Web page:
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with Summers', slightly less with Krugman's, and still evident in Baker's analyses is a basic mischaracterization of inflation. They all seem to miss the fact that commodity inflation has been rampant at the end of every bubble. Yes, it's primarily based in cost/price increases in fossil fuels; and, yes, that is also a function of the EROI of production.

To say, however, that inflation is low is a class-unconscious attitude. (And Greenspan, the minister of bubbles, was class-conscious enough to 'reform' the U.S. inflation-statistics' terms in 1983 in order to hide the class nature of inflation in the real economy.) Electronics, lumber, and real real-estate prices were deflated; fuel, food, clothing, postage, tire prices inflated - especially during the recent Depression. Who buys the largest portions from which categories? We plebeians buy - have to buy - the more inflated products, along with the odd computer now and then.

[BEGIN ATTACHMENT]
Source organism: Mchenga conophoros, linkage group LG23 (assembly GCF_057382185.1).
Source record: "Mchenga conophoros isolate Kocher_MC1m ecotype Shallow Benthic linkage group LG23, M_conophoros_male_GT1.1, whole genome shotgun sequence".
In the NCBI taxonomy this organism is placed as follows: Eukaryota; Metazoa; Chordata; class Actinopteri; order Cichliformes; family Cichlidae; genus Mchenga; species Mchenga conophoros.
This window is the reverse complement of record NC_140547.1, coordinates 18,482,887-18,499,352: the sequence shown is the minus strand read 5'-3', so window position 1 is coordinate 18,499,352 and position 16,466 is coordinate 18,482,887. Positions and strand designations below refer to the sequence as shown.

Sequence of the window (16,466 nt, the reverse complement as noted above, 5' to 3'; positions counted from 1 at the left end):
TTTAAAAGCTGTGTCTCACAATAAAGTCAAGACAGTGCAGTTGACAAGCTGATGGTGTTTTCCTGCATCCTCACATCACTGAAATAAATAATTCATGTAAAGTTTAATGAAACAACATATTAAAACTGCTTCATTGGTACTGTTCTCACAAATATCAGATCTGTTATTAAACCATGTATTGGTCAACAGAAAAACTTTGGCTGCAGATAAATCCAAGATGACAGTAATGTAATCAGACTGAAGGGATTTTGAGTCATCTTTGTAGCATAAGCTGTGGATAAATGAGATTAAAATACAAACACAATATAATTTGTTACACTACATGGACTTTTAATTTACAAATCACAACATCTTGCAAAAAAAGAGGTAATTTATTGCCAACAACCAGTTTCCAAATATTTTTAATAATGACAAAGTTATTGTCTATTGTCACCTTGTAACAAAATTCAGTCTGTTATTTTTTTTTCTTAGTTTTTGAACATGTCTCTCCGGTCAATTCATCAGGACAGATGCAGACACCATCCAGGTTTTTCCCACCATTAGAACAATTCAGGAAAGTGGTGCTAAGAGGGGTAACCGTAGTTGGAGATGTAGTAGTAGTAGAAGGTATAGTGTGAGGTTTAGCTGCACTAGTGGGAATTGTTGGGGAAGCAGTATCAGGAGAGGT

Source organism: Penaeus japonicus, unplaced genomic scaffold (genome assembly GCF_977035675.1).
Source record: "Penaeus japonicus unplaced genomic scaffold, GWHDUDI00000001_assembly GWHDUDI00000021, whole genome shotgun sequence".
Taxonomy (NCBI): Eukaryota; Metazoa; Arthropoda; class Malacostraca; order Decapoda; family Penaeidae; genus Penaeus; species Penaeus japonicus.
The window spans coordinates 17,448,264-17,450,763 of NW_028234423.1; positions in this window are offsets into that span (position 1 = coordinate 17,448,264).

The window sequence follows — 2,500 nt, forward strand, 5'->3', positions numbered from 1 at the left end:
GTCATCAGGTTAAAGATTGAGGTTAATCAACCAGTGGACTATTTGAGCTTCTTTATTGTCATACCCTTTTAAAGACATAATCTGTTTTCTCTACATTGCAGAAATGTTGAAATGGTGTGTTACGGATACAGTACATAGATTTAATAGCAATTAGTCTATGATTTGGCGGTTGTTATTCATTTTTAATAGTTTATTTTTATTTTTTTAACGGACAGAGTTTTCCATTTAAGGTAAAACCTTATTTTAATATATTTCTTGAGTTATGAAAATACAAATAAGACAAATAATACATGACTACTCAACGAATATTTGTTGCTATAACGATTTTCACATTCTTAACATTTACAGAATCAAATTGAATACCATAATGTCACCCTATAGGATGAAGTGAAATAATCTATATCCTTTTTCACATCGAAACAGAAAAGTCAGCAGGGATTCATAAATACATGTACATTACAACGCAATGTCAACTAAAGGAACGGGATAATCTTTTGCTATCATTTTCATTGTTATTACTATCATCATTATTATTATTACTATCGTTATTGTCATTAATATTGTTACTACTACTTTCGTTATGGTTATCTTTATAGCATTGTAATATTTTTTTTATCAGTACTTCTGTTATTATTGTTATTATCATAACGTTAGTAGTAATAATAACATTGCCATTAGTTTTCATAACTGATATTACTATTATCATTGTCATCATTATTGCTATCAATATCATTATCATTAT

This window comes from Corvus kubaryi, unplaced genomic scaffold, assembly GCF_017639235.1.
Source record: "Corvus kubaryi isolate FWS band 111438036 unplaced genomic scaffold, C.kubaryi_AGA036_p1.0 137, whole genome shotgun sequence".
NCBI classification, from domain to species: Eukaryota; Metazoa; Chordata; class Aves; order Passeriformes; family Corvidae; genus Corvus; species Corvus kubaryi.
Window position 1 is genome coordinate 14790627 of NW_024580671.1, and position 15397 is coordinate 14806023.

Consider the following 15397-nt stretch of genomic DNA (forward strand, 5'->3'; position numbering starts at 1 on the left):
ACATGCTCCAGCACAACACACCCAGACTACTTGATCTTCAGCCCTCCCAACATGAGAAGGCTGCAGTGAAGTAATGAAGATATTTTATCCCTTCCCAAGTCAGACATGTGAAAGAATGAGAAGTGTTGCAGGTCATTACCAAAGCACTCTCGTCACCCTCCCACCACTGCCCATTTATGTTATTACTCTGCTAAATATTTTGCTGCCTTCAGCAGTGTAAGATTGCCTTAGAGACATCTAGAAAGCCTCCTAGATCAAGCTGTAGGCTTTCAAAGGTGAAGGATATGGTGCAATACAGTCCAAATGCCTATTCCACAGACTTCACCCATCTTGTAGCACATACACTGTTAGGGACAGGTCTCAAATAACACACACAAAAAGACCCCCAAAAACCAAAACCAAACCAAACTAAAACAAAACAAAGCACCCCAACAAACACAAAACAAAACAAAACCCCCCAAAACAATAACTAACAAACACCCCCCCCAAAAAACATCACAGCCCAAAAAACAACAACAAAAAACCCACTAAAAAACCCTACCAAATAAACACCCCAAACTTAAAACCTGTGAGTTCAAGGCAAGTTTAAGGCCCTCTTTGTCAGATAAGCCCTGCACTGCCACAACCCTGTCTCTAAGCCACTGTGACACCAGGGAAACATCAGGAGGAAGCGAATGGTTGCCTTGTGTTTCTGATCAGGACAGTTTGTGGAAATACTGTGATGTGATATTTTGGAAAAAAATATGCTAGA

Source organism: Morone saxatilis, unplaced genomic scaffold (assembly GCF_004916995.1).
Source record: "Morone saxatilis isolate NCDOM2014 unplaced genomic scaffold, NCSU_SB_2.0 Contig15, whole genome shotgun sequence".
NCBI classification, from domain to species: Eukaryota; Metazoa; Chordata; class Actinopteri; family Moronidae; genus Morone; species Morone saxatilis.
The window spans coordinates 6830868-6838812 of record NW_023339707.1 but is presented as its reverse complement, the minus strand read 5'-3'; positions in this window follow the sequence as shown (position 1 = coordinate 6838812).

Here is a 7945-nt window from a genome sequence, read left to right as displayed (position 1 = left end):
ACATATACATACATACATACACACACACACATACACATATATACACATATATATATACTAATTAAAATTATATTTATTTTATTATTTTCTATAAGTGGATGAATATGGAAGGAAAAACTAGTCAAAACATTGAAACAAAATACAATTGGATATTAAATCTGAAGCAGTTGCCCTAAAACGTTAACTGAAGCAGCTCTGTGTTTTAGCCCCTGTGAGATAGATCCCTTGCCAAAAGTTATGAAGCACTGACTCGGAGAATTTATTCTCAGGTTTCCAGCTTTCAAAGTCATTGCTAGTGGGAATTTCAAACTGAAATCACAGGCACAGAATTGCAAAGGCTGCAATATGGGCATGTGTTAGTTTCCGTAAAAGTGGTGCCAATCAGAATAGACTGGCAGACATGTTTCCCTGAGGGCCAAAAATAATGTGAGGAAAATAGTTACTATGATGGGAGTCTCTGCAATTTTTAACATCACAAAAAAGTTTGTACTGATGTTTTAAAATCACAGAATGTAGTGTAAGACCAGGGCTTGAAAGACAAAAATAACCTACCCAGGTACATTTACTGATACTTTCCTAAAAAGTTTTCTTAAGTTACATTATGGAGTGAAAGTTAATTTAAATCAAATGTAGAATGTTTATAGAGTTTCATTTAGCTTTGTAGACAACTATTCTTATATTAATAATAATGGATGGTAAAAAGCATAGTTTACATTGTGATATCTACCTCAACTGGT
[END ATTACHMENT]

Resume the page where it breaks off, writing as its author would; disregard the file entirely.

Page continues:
Ultimately, this differential is another factor in the transfer of wealth from the masses to the new aristocracy. The hub is, of course, the petroleum oligopoly. The rise in all commodities' prices serve the rise in the petroleum companies' profits. This also influences - in my opinion - the bounds of the discussions by Summers and the rest. They cannot discuss carbon or commodity prices or peak-fossil-fuel-energy in terms of effects on their models, because their worldview is bounded by consumption.

One observation - I read the comments at both the Krugman and Baker sites. For what it's worth, the overwhelming majority of them contained insights such as those described above.

paul spencer

by paul spencer (spencerinthegorge AT yahoo DOT com) on Sun Nov 17th, 2013 at 01:13:20 PM EST

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